Portrait of Madame Du Barry en Flore.
© Photo RMN-Grand Palais (Louvre Museum) / Gérard Blot
Publication date: October 2012
From Jeanne Bécu to Madame Du Barry: the new royal favorite disputed
Louis XV's last romantic relationship began in the spring of 1768. She quickly became one of the mistresses of Jean Du Barry, dit le Roué, a Toulouse gentleman well known in the world of Parisian gallantry.
Introduced to the court thanks to her connections in the libertine nobility, such as the Duke of Richelieu, the young Bécu immediately pleased the king who, after having married her to Guillaume Du Barry, the brother of the Roué, gave her the title of countess so that she could appear before the king. Only an old penniless countess accepts, in exchange for the cancellation of her debts, to present her officially to the king on April 22, 1769. This portrait was commissioned in December 1768 from François-Hubert Drouais who, after having been Madame's appointed painter de Pompadour and the portrait painter of the Duke of Berry (the future Louis XVI) and the Count of Provence (the future Louis XVIII), put himself at the service of the Countess Du Barry. This portrait formalizes the position of the new favorite at the Salon de peinture of 1769.
A perfect illustration of the art of portraiture in the 18th centurye century
The young countess is represented here as Flora, one of the most powerful agrarian deities in the Roman pantheon. Her benevolence was sought to ensure flowering and to promote the coming harvests by organizing games in her honor in April. Exhibited at the Salon of 1769 alongside another painting by Drouais showing her in hunting costume, this representation combines the two themes that characterize the neoclassical movement: Antiquity and nature. In addition, the use of a neutral background, the bright colors and the oval shape of the painting make it a perfect example of portraiture from the second half of the 18th century.e century. But this portrait does not win the favor of all contemporaries. Speaking of which, Bachaumont criticizes the painter for not having grasped the beauty of the model. As for Diderot, he deplores "the excess of red on the white chalk".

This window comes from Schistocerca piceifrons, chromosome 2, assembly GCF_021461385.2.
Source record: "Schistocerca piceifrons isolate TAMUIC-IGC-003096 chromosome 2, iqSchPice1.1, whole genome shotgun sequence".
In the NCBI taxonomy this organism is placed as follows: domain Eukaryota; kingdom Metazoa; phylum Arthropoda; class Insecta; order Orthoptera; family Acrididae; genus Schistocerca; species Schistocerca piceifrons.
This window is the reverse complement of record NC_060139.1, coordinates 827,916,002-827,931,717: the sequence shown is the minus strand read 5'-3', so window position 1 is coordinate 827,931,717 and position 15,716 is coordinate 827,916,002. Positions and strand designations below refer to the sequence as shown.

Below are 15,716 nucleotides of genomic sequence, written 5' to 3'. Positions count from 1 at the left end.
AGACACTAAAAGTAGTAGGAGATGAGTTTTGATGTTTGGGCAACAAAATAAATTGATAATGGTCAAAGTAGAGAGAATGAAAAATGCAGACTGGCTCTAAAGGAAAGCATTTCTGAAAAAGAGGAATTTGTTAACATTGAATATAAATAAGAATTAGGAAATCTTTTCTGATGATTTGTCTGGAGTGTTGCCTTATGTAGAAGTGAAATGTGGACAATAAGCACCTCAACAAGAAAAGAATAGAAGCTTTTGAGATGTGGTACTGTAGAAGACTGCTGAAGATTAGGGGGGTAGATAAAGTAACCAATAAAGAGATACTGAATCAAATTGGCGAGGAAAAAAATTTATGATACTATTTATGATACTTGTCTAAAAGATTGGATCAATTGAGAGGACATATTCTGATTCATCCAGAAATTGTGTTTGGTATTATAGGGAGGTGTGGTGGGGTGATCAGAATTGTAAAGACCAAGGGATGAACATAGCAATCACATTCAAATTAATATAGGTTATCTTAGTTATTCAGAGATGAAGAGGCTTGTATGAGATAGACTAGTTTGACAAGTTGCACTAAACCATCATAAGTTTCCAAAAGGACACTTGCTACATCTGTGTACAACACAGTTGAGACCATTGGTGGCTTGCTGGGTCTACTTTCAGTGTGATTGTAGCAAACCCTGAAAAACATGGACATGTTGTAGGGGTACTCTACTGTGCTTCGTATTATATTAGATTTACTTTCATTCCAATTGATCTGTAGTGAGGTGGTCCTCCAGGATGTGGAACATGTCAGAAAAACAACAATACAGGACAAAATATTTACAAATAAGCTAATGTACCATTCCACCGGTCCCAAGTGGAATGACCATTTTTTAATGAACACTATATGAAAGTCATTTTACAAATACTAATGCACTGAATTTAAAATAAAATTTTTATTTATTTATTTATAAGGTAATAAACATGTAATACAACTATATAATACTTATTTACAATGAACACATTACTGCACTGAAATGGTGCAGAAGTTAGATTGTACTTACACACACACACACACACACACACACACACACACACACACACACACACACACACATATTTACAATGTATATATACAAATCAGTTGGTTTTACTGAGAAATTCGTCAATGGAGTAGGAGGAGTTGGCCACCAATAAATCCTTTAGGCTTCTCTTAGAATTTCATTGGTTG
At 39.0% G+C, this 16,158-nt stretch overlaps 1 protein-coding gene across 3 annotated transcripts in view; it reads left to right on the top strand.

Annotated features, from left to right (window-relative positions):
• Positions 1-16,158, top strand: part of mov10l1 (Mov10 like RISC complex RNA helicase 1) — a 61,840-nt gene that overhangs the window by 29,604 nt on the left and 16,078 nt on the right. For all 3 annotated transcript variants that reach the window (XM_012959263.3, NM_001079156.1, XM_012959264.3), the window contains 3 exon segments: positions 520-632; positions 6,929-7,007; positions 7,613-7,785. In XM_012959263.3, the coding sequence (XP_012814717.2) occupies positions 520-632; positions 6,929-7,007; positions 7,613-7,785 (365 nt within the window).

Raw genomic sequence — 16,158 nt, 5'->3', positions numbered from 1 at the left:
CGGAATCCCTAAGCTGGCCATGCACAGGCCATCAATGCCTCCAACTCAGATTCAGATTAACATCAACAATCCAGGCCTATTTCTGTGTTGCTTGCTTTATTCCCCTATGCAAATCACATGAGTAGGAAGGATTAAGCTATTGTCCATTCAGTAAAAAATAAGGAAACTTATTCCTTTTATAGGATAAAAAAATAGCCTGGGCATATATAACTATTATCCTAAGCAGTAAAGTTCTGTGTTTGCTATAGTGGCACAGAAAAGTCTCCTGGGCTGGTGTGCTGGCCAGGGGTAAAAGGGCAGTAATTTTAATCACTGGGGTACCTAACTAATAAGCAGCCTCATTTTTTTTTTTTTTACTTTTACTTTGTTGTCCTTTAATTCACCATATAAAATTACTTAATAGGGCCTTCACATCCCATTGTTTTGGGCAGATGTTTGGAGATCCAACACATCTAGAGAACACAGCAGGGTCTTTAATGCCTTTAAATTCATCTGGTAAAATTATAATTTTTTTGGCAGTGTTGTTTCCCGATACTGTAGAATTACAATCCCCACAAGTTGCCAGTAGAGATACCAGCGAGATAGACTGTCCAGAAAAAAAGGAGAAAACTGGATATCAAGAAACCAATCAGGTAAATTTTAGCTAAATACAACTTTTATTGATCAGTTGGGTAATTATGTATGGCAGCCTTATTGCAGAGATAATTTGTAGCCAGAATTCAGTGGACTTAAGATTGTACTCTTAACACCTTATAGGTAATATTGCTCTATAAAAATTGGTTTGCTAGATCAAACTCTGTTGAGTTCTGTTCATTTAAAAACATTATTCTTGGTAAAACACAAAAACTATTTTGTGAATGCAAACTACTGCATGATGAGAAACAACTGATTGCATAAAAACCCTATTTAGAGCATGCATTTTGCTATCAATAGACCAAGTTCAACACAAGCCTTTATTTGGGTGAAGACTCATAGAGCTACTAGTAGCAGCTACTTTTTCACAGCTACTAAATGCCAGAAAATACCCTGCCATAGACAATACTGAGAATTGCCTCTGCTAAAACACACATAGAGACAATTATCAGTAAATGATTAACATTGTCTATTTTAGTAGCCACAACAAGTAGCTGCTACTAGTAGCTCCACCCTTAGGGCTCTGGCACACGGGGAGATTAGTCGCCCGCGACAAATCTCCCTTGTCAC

Tense relationship between the nobility and the commoner
In the second half of the XVIIIe century, relations become more and more difficult between the nobility and the commoner. The second-order unit is purely theoretical since it constitutes a complex and heterogeneous group. The immemorial nobility whose roots go back beyond the XVe century is opposed to the small provincial nobility and families ennobled by royal decision for service rendered or by the purchase of an office in the magistracy. However, wealth is not enough for the elites of the third estate to satisfy their ambition and reach the upper echelons of society while it allows some members of the nobility to lead a lavish lifestyle. Thus, the tensions are multiple. The upper aristocracy shows a real desire to harm the newly ennobled and the bourgeois elites by questioning the social lift, for example with the edict of Ségur in 1781 which requires four quarters of nobility to reach the rank officer, while the commoners, whose irritation grows in the face of this noble reaction, crystallize their criticisms on the second order and through it on all the privileged members of the society of the Ancien Régime.
- Louis XV
- royal mistress
- absolute monarchy
Michel ANTOINE, Louis XV, Paris, Hachette Littératures, coll. “Pluriel”, 1989, reed. 2006.
François BLUCHE, Louis XV, Paris, Perrin, coll. "Tempus", 1999, reed. 2003.
Bernard HOURS, Louis XV, a portrait, Toulouse, Privat, 2009.
To cite this article
Maxime HERMANT, "Madame Du Barry"